USA Today, July 25, 2011
For kids, a lesson in Amy Winehouse's death
By Bruce Kluger
the weekend when I learned the
news about singer Amy
Winehouse, who was found
dead in her North London home
just hours after her manager
had announced that she was
withdrawing from all future
concert dates. She was 27 years
In those first news reports, no
explanation was given for either
that drugs were in play. This wasn't random speculation. Given her long history of
substance abuse—hich included showing up late for concerts or missing them
altogether; stumbling about the stage and forgetting her lyrics; and, in 2007,
checking herself into treatment for, among other things, an addiction to heroin—the
only question was whether she ended her life intentionally.
Then again, flirting with death never seemed to bother Winehouse.
"They tried to make me go to rehab, but I said, 'No, no, no,'" she coolly cooed on
the first cut of her 2007 Grammy-winning album, Back to Black. "I ain't got the time
and if my daddy thinks I'm fine…i won't go, go, go."
By all accounts, Winehouse's talent for pushing the limits of her indulgences, then
pulling herself back from the brink at the final moment, had been a recurring theme
for much of her short career. And it clearly fed her popularity. It was precisely this
anti-heroism that made her death so worrisome to me.
As the father of two girls, ages 12 and 16, I knew that Winehouse was in their lives;
and that even though neither of them were fans, like everyone else, they were well
aware of her perilous high-wire act, and how it made her a darling of the British
tabloids and a cult hero to those who see recklessness as a virtue.
It was my older daughter who broke the news of Winehouse's death to me, and I
could instantly detect her confusion about it all, as if it somehow didn't compute.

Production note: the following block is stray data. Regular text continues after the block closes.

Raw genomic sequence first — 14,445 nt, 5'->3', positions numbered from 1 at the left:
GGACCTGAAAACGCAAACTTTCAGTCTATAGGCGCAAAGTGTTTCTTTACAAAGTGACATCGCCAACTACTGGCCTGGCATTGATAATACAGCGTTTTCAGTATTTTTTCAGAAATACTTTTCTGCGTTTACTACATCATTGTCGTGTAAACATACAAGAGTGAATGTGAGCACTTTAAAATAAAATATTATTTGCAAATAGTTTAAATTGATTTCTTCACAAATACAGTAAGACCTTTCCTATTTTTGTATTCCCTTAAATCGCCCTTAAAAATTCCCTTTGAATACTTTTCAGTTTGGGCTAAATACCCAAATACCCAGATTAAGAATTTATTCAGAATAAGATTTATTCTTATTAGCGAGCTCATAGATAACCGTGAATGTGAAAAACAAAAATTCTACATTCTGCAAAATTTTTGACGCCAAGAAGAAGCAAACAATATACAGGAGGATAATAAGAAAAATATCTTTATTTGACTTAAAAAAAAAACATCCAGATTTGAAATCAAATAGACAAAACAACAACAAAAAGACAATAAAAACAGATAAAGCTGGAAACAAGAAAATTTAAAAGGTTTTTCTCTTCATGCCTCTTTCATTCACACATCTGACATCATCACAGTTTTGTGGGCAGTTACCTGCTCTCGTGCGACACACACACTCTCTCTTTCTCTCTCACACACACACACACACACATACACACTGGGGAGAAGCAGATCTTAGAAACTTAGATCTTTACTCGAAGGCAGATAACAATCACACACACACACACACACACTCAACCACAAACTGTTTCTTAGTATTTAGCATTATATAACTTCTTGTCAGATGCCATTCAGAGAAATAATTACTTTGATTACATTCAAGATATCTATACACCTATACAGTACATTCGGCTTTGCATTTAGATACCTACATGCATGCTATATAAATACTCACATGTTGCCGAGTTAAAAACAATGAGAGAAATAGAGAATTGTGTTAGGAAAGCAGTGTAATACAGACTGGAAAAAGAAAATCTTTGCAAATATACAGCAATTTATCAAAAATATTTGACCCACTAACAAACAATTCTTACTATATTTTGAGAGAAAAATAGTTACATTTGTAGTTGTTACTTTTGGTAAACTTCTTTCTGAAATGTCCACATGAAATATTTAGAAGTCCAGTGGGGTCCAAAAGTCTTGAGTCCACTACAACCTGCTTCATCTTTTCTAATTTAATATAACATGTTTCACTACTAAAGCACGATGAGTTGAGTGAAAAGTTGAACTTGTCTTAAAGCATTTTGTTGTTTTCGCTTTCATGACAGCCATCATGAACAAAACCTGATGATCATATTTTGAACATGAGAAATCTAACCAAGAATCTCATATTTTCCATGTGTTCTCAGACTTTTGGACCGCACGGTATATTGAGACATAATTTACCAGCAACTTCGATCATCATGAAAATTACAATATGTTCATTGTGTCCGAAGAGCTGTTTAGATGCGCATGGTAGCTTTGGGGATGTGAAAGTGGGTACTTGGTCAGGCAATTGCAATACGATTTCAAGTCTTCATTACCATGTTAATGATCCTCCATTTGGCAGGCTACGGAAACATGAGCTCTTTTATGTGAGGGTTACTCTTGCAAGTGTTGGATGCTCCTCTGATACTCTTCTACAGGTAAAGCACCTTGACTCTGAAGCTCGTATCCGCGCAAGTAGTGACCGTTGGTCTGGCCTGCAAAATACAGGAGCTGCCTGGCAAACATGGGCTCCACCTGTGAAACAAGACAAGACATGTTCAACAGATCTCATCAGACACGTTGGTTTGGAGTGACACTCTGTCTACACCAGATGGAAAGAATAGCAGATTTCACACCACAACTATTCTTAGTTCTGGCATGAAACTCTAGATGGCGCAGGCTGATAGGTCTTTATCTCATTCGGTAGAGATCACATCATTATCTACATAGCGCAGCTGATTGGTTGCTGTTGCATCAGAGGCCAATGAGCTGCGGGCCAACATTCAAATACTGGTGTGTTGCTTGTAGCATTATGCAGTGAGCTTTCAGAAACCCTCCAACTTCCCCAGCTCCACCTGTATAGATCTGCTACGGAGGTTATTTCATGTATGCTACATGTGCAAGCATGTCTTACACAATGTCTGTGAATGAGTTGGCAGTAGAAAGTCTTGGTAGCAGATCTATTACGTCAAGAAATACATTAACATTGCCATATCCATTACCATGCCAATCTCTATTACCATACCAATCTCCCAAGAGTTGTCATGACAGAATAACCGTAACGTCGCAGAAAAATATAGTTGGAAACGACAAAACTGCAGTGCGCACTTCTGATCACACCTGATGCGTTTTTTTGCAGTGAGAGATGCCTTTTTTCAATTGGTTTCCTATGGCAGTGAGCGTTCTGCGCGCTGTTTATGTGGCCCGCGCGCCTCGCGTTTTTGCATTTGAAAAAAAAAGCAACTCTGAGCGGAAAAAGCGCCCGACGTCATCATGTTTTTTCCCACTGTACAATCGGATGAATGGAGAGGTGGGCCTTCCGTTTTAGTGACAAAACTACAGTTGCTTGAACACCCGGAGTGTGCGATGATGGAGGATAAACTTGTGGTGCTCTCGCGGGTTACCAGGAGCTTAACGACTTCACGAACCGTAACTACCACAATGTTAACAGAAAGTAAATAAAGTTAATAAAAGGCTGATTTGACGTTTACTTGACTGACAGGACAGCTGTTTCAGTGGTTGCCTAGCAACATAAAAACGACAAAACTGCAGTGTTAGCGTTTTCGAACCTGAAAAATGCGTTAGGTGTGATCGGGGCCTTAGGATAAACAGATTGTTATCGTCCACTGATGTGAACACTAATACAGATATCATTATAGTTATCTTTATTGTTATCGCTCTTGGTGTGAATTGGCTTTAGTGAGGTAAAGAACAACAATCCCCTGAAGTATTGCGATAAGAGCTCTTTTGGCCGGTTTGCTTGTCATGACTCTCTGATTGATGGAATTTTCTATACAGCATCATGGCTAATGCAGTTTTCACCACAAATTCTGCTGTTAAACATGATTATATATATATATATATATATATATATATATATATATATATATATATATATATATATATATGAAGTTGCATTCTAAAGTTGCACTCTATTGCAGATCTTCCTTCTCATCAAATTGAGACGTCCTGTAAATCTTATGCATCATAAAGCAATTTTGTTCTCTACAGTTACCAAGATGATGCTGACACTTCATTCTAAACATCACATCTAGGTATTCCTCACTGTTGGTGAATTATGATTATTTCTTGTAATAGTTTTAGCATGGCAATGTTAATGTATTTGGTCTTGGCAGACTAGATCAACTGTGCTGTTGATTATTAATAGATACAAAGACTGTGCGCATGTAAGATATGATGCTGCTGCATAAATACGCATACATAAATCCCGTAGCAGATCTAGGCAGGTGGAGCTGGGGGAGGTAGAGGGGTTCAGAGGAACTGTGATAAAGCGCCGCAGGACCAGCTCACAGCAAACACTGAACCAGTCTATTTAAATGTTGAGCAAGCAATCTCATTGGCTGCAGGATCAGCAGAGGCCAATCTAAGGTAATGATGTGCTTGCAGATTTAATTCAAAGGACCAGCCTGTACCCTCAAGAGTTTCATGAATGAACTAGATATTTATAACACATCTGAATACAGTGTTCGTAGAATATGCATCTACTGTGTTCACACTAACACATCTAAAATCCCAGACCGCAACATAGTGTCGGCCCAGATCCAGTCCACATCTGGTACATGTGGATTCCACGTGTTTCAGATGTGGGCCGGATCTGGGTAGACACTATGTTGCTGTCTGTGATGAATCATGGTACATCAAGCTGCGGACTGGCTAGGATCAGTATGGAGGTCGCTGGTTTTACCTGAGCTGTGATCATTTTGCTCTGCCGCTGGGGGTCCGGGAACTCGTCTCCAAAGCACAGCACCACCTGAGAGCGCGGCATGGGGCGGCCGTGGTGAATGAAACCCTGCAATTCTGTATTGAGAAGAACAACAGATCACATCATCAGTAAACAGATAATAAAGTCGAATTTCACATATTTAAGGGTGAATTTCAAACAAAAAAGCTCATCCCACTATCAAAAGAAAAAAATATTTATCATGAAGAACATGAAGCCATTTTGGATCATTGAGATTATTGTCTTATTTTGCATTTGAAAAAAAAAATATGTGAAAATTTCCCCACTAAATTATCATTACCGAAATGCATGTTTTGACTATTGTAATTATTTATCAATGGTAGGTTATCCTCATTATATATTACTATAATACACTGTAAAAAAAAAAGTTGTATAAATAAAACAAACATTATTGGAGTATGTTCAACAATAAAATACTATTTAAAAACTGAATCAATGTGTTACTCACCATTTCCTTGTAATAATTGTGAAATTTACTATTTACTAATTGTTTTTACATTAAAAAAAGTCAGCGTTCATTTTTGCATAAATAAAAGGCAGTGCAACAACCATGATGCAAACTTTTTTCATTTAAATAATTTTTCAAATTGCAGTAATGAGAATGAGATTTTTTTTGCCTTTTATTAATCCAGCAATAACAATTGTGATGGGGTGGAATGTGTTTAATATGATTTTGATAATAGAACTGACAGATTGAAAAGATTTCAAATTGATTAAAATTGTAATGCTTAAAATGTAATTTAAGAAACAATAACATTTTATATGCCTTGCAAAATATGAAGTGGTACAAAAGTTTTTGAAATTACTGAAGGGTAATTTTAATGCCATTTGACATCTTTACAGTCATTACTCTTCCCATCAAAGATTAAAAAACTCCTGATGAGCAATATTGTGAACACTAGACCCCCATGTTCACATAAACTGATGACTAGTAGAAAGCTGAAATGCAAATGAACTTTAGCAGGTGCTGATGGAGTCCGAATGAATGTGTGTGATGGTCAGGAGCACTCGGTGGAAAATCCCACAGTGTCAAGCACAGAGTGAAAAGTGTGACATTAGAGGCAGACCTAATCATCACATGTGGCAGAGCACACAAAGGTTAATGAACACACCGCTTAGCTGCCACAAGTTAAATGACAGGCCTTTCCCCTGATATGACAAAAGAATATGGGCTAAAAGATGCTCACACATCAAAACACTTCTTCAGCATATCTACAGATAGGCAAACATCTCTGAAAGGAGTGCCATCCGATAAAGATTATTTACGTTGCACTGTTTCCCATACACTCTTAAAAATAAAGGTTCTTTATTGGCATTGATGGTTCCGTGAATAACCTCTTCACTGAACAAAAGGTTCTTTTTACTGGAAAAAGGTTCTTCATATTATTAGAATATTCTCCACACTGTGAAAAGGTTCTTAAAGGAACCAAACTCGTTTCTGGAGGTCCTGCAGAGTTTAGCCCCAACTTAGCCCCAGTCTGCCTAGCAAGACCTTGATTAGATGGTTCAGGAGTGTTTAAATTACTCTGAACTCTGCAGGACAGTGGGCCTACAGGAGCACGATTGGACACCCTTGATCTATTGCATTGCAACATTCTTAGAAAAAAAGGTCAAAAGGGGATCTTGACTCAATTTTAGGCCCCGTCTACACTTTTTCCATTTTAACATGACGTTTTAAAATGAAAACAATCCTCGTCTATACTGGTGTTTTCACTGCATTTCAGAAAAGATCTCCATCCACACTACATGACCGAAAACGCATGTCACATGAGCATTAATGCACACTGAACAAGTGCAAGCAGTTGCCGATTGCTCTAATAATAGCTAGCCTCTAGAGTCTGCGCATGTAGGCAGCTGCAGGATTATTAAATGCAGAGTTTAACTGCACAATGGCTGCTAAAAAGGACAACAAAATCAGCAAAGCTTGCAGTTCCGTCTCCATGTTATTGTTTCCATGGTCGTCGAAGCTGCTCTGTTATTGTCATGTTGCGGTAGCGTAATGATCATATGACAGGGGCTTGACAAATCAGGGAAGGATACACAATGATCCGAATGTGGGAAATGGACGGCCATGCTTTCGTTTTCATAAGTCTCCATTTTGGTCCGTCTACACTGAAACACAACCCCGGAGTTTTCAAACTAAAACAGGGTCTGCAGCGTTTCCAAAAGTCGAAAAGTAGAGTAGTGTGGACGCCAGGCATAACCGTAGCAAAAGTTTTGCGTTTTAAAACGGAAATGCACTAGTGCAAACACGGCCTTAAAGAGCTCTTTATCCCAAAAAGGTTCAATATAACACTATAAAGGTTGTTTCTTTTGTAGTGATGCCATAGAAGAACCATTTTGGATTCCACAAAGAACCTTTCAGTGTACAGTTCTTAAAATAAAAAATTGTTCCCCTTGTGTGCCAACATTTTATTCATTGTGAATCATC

"It's really sad," she said to me quietly. "She was so young."
I completely get that. When I was 14, over the span of just 10 months, Jimi Hendrix,
Janis Joplin and Jim Morrison—all, eerily, 27 years old, all having lived on the
edge—met the same tragic fate as Winehouse. I can vividly recall trying to reconcile
that most perplexing of teenage conundrums: that, in the end, the immortal were
mortal after all. It was a sobering lesson for a kid to learn.
Similarly, Winehouse's crash-and-burn life will now serve as a cautionary tale for an
entire generation. I imagine it will surpass even Michael Jackson's premature death
two years ago, if only because, in his case, Jackson had already survived more
than 40 years at the center of a bizarrely dysfunctional storm. So in a way, packing
it in at 50 seemed more like early retirement than anything else.
Not so with Winehouse, and as a parent, I feel like I dodged a bullet. Fortunately,
the singer's notoriously dangerous lifestyle never really appealed to my kids, so I
didn't have to worry about either of them adopting her as some kind of a
revolutionary role model.
Yet I do have to wonder about those countless other cultural influences that rain
down on their heads every day. Last year, iTunes celebrated its 10-billionth
download, which means a lot of messages are being delivered to children by the
minute, with no real consideration given to their ages. Add to that the non-stop
clatter that comprises the soundtrack of their lives—streaming into their world from
their cellphones and iPads and social networking pages like so much oxygen—and
you have to start to think that any attempt to regulate what our kids see and hear is
ultimately an exercise in futility.
We cannot force them to close their eyes and cover their ears, even if the object of
their affection is obviously barreling headlong to her death. We can only try to give
them the wisdom to determine for themselves what's worth looking at and listening
In the weeks and months to come, there will undoubtedly be a torrent of tributes to
Winehouse, placing her in the pantheon of all-time great musicians, but I would
prefer to linger a little longer on the sad way she checked out. Because if there's
one positive thing that came from Amy Winehouse's death—and given her
enormous gifts as a musician, there's precious little about her demise that can be
defined as uplifting—it's that, perhaps, the shocking inevitability of her passing
scared our kids a bit, or at least long enough to make them think about their own
choices in life.
But maybe Winehouse knew this about herself all along.
"I told you I was trouble," she warned in one song lyric. "You know that I'm no good."